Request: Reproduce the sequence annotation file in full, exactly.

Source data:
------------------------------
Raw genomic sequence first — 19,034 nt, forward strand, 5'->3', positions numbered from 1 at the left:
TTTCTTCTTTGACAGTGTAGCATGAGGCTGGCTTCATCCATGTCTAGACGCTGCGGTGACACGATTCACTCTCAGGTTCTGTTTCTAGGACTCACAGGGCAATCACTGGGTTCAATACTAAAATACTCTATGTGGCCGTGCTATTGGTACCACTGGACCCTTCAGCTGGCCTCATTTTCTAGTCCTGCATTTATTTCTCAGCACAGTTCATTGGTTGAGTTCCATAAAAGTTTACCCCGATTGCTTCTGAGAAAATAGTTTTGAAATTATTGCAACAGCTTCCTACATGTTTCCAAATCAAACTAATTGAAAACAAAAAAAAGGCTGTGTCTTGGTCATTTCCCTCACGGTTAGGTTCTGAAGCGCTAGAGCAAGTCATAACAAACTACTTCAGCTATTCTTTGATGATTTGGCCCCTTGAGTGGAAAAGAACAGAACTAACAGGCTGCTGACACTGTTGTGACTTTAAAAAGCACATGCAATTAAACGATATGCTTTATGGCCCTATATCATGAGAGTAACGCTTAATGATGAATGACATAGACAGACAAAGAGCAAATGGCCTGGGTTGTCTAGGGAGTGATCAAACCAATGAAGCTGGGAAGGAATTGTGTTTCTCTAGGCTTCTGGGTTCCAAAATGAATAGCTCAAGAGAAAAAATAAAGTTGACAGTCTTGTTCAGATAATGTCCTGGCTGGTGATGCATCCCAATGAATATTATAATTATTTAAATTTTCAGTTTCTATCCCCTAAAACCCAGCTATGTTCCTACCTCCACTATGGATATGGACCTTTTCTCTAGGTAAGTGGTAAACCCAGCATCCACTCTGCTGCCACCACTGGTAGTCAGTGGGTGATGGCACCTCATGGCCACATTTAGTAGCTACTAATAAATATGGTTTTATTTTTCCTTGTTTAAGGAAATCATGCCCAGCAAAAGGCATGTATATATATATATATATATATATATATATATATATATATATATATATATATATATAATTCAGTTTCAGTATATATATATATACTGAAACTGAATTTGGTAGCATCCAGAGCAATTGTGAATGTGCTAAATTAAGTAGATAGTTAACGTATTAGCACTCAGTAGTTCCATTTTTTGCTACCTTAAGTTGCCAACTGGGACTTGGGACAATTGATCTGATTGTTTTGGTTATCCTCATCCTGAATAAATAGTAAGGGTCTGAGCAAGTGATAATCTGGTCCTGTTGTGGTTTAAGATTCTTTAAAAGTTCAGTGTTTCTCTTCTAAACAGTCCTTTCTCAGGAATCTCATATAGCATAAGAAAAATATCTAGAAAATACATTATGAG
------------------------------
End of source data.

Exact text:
Raw genomic sequence first — 19,034 nt, forward strand, 5'->3', positions numbered from 1 at the left:
TTTCTTCTTTGACAGTGTAGCATGAGGCTGGCTTCATCCATGTCTAGACGCTGCGGTGACACGATTCACTCTCAGGTTCTGTTTCTAGGACTCACAGGGCAATCACTGGGTTCAATACTAAAATACTCTATGTGGCCGTGCTATTGGTACCACTGGACCCTTCAGCTGGCCTCATTTTCTAGTCCTGCATTTATTTCTCAGCACAGTTCATTGGTTGAGTTCCATAAAAGTTTACCCCGATTGCTTCTGAGAAAATAGTTTTGAAATTATTGCAACAGCTTCCTACATGTTTCCAAATCAAACTAATTGAAAACAAAAAAAAGGCTGTGTCTTGGTCATTTCCCTCACGGTTAGGTTCTGAAGCGCTAGAGCAAGTCATAACAAACTACTTCAGCTATTCTTTGATGATTTGGCCCCTTGAGTGGAAAAGAACAGAACTAACAGGCTGCTGACACTGTTGTGACTTTAAAAAGCACATGCAATTAAACGATATGCTTTATGGCCCTATATCATGAGAGTAACGCTTAATGATGAATGACATAGACAGACAAAGAGCAAATGGCCTGGGTTGTCTAGGGAGTGATCAAACCAATGAAGCTGGGAAGGAATTGTGTTTCTCTAGGCTTCTGGGTTCCAAAATGAATAGCTCAAGAGAAAAAATAAAGTTGACAGTCTTGTTCAGATAATGTCCTGGCTGGTGATGCATCCCAATGAATATTATAATTATTTAAATTTTCAGTTTCTATCCCCTAAAACCCAGCTATGTTCCTACCTCCACTATGGATATGGACCTTTTCTCTAGGTAAGTGGTAAACCCAGCATCCACTCTGCTGCCACCACTGGTAGTCAGTGGGTGATGGCACCTCATGGCCACATTTAGTAGCTACTAATAAATATGGTTTTATTTTTCCTTGTTTAAGGAAATCATGCCCAGCAAAAGGCATGTATATATATATATATATATATATATATATATATATATATATATATATATATATATAATTCAGTTTCAGTATATATATATATACTGAAACTGAATTTGGTAGCATCCAGAGCAATTGTGAATGTGCTAAATTAAGTAGATAGTTAACGTATTAGCACTCAGTAGTTCCATTTTTTGCTACCTTAAGTTGCCAACTGGGACTTGGGACAATTGATCTGATTGTTTTGGTTATCCTCATCCTGAATAAATAGTAAGGGTCTGAGCAAGTGATAATCTGGTCCTGTTGTGGTTTAAGATTCTTTAAAAGTTCAGTGTTTCTCTTCTAAACAGTCCTTTCTCAGGAATCTCATATAGCATAAGAAAAATATCTAGAAAATACATTATGAG